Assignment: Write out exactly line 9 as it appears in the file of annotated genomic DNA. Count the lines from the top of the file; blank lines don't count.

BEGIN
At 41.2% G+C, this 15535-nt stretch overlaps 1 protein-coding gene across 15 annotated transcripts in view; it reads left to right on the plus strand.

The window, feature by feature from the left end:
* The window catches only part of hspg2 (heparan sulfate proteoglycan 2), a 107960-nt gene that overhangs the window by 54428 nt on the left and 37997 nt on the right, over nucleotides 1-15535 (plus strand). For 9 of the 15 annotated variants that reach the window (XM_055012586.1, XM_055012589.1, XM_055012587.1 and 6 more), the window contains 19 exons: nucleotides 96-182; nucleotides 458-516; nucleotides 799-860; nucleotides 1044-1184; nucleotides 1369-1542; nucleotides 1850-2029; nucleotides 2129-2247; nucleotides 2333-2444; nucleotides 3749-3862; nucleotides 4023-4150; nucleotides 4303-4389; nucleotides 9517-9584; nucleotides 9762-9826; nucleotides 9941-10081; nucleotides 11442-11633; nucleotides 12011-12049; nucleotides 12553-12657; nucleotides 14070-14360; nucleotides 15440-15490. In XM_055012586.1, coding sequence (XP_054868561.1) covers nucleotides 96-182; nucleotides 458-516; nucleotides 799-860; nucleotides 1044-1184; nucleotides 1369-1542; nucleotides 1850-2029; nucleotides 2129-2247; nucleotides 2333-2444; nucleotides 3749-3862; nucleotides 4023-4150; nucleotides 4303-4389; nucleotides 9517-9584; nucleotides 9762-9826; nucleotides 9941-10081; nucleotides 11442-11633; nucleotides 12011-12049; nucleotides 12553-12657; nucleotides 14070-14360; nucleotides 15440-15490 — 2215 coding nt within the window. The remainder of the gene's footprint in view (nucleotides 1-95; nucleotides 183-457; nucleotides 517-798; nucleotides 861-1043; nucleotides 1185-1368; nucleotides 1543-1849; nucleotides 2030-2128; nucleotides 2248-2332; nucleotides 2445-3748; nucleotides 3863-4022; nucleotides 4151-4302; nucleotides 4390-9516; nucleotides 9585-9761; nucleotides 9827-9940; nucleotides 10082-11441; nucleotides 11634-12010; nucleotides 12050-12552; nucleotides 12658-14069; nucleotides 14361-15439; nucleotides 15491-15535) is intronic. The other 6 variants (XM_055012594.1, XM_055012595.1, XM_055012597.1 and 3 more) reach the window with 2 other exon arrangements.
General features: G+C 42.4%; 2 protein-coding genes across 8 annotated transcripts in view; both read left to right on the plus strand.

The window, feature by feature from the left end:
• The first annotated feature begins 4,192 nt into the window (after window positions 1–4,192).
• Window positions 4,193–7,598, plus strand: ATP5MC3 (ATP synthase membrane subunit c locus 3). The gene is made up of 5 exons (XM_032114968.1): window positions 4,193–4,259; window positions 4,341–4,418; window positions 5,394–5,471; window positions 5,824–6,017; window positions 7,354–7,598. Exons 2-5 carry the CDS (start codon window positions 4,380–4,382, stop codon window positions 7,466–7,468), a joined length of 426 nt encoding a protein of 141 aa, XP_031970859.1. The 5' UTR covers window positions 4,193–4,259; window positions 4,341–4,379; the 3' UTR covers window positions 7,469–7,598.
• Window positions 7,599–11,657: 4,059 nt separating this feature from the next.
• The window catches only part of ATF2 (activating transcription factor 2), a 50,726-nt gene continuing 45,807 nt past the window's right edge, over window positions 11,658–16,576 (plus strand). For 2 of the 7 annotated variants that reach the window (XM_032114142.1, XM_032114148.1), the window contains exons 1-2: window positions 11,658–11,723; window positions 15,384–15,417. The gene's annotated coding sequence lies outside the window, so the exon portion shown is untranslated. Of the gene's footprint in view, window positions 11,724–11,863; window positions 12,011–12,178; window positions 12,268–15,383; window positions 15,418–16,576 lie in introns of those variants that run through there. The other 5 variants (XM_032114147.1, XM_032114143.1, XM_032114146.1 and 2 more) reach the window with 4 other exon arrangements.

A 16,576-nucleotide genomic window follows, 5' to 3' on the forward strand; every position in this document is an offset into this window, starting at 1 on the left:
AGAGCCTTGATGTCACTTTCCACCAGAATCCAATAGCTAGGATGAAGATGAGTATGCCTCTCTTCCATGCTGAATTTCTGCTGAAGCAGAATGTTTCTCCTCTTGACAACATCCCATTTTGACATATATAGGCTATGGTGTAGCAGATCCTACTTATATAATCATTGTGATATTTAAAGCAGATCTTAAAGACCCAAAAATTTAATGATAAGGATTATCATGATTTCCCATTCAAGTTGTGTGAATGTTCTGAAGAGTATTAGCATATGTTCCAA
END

• The window catches only part of ATF2 (activating transcription factor 2), a 50,726-nt gene continuing 45,807 nt past the window's right edge, over window positions 11,658–16,576 (plus strand). For 2 of the 7 annotated variants that reach the window (XM_032114142.1, XM_032114148.1), the window contains exons 1-2: window positions 11,658–11,723; window positions 15,384–15,417. The gene's annotated coding sequence lies outside the window, so the exon portion shown is untranslated. Of the gene's footprint in view, window positions 11,724–11,863; window positions 12,011–12,178; window positions 12,268–15,383; window positions 15,418–16,576 lie in introns of those variants that run through there. The other 5 variants (XM_032114147.1, XM_032114143.1, XM_032114146.1 and 2 more) reach the window with 4 other exon arrangements.